- A company can rely on multiple people to verify, check and test record-keeping processes to ensure they produce accurate data for IPE.
- Management can seek outside expertise to assess internal controls. For instance, if a company needs to provide financial records to comply with regulations, it can hire an internal auditor to test its systems and suggest corrections to ensure accuracy.
- Ongoing evaluation of data can also help avoid risks. For instance, companies with well-organized digital accounting systems can check information continuously to ensure accuracy. This continuous evaluation helps find issues early before they lead to large amounts of inaccurate IPE.
With strong internal controls and multiple people verifying the information, a company can reduce the risk of inaccurate or manipulated IPE.
Best practices for IPE assessment
The steps for assessing IPE can depend on a company’s processes and systems. However, best practices for this task usually include these three steps:
- Data validation: The process verifies that data is complete, error-free, from the qualified source, and obtained securely without manipulation.
- Cross-referencing: This involves finding the same data or supporting data from another record. For instance, an accountant could look at bank statements or invoices to verify the correctness of ledger entries.
- Periodic reviews of accounting practices and internal controls: A review of internal controls at least once per year can help find inefficiencies or errors.
Software can help facilitate these checks and verifications, streamlining the process of IPE production and collection.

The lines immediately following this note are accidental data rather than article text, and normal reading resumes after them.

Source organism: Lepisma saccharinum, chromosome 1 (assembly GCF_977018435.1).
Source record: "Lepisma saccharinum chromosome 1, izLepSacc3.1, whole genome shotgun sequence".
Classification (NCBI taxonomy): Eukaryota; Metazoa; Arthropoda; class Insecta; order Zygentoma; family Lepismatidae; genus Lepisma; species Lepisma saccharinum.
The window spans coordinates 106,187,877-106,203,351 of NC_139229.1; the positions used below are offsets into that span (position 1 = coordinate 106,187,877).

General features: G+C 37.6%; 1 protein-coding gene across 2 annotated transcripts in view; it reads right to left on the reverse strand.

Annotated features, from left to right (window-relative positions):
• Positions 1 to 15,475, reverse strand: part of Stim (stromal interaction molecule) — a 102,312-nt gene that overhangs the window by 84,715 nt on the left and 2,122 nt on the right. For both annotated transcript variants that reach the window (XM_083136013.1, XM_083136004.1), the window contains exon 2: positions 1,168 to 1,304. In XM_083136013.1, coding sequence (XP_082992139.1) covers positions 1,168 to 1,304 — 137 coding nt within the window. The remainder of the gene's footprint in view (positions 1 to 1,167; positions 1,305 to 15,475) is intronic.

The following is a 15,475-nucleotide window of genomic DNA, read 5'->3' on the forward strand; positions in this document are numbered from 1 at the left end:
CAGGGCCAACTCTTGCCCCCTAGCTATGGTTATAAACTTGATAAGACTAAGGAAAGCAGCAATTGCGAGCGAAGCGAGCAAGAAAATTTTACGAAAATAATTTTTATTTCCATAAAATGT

The role of technology in IPE assessment
Software can streamline the process of IPE assessment and automate certain aspects of data collection to reduce the risk of human error or manipulation. For instance, preparation, compilation and review (PCR) software can simplify the process of preparing financial statements by automating repetitive data entry tasks.
Similarly, automated auditing software can reduce risks and also help analyze IPE to find trends or anomalies that humans might miss.
Getting started with effective IPE management
The first step in establishing a plan for effective IPE management is to identify the types of information relevant to auditors. Once you establish these targets, you can define roles for collecting, organizing and checking this information for accuracy. A cloud-based centralized repository for IPE will make the data accessible to everyone involved in the process and ensure maximum transparency.
Well-reviewed internal controls and a carefully-planned, cloud-based system for collecting and organizing IPE can help companies avoid the risk of inaccurate information complicating the audit process.